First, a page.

It was a Saturday afternoon, and I was reading a novel. My cell phone rang, and I saw the name pop up. It was someone I had a business relationship with, not a personal friend. I wondered why he was calling me on a Saturday. I mean. After all. He didn’t work on Saturdays. I wondered if he had called my number by mistake, but I went ahead and answered. He let me know that he had resigned from his position. That means he was immediately out of work. Oh. He had a new employer. But in his business, once you resigned you were out. No chance to get any information about your former clients. No two week notice. Termination is immediate.
He didn’t ask me to move my business to his new employer. He couldn’t. But we scheduled a meeting. A couple days before the meeting, I began my research on his new employer. I mean. I trusted him enough to continue doing business with him. But I wanted to find out some information about his employer. Did I agree with their business? So I did some digging. Actually though, I didn’t have to dig. A link to an article on the front page of their website told me enough. It told me that I didn’t agree with their core values.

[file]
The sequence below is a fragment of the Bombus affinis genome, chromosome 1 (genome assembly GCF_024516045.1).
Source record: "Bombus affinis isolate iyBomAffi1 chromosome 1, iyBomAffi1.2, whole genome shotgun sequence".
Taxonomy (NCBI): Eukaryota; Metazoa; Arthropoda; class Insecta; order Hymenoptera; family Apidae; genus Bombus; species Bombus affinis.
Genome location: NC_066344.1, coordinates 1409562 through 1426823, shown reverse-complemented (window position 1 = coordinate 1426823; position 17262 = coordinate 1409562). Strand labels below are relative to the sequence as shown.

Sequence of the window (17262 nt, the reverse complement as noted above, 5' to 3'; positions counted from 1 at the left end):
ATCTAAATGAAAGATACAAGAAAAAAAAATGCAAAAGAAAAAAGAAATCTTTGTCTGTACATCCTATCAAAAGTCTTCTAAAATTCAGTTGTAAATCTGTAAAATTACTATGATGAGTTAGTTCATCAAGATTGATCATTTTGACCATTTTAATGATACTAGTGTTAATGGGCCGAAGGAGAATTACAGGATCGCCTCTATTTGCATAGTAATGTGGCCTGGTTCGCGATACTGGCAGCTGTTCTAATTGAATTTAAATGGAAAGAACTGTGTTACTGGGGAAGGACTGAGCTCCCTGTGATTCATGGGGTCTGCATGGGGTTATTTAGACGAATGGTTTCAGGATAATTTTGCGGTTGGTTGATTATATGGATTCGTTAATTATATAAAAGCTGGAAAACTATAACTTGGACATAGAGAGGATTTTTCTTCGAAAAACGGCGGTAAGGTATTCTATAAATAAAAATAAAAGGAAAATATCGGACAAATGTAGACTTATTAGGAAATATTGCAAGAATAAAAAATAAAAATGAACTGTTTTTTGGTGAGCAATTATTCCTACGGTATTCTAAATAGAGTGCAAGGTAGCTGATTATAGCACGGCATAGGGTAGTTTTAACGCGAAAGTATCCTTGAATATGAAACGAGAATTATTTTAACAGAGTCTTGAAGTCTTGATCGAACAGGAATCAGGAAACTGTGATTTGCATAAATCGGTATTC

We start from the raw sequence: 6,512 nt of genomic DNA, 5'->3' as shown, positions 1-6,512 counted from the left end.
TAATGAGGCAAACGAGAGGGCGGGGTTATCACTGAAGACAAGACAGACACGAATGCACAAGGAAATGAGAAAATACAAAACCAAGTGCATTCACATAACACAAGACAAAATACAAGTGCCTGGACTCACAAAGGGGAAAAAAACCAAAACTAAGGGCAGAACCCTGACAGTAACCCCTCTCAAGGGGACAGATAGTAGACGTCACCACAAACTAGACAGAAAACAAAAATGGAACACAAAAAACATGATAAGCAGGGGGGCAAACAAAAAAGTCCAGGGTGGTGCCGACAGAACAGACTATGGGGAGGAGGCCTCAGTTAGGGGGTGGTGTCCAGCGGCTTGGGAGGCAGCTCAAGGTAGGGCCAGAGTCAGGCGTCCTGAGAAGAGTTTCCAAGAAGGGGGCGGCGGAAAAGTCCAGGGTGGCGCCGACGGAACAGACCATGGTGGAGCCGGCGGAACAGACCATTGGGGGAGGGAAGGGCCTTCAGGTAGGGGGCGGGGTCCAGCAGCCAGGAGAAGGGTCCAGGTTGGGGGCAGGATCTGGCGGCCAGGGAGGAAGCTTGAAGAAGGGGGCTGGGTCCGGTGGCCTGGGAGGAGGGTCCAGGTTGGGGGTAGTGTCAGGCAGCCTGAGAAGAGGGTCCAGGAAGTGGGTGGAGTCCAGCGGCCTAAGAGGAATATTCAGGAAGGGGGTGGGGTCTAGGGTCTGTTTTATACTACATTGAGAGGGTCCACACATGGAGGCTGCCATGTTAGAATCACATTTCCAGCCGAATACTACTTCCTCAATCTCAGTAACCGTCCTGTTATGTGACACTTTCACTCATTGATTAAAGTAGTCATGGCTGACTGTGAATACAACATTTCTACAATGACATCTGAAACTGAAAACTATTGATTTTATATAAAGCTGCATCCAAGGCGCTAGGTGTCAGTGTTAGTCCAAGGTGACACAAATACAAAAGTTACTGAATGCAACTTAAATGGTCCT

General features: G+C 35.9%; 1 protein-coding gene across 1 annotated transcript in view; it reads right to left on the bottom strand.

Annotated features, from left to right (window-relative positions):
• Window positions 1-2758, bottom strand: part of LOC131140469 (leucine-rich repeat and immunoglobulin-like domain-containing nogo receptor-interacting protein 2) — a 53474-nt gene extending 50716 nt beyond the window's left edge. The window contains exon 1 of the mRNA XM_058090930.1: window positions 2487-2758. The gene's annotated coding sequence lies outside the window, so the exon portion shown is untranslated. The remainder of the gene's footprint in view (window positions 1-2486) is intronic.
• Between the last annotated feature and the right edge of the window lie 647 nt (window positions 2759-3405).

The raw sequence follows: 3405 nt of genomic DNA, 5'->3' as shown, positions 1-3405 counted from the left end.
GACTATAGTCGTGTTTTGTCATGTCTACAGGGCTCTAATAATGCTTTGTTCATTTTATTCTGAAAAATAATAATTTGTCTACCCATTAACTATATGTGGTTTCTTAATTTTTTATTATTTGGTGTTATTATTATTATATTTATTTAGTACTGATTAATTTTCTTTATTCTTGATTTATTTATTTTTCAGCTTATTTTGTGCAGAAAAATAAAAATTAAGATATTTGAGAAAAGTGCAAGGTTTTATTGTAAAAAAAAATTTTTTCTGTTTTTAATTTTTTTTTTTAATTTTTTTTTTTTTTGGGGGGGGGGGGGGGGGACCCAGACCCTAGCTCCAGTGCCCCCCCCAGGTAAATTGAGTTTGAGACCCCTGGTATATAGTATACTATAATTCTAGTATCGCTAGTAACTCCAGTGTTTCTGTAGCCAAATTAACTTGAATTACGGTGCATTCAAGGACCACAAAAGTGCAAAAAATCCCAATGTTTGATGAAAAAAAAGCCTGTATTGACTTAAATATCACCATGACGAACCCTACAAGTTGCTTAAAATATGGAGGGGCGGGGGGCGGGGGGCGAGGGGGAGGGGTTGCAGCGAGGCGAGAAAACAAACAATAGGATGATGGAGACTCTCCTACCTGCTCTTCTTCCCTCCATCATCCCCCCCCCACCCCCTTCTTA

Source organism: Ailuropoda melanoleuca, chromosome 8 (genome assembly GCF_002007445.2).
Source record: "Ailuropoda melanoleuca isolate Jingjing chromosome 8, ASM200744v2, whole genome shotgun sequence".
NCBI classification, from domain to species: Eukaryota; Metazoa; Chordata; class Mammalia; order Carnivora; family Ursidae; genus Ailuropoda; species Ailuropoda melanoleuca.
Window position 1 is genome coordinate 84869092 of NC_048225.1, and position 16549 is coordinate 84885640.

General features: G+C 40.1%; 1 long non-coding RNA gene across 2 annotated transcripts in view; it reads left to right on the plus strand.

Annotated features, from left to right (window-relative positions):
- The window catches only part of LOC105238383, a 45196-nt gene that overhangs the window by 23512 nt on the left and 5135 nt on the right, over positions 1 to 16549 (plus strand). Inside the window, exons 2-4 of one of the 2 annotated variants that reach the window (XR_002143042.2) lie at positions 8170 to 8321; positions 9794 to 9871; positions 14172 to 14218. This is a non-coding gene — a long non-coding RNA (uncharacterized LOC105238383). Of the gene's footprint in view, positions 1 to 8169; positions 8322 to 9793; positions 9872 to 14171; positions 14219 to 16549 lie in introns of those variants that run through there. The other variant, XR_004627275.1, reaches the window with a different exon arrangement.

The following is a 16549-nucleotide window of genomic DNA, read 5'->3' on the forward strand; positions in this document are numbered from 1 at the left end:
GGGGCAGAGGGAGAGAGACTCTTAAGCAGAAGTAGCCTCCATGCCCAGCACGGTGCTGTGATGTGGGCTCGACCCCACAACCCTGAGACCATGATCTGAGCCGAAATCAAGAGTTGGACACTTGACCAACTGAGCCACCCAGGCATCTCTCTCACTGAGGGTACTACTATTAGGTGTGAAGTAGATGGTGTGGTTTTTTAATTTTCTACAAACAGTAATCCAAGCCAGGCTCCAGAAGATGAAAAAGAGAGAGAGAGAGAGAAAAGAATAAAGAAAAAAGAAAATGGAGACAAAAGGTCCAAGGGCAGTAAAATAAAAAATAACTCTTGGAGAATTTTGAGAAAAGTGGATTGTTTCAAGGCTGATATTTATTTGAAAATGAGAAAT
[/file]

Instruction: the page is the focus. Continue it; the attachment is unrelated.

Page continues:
I could see from indications on their website that our beliefs and values didn’t align. Now I have a decision to make. Can I live with myself if I continue working with this man who now works for a company that stands for things I stand against?
I have to admit. A similar thing happened a few years ago. I had gotten laid off from an employer that I loved and trusted. Then I got a new job. After the first day, I thought I would love it more than the previous job. But by the end of the first week, I knew that I couldn’t work there. After going through new hire orientation and learning more about what the company actually stood for, I realized that I didn’t believe in the business my employer did. Oh. It wasn’t illegal. But from my point of view, it was an ethics issue. And I knew it. But, of course, I couldn’t say those words aloud to my new employer. Or I would once again find myself unemployed. So I kept my mouth shut and waited it out. A few months later, I did find another job.
How do I get myself in these situations? It’s important to have convictions that I must uphold. Because, if not, what then?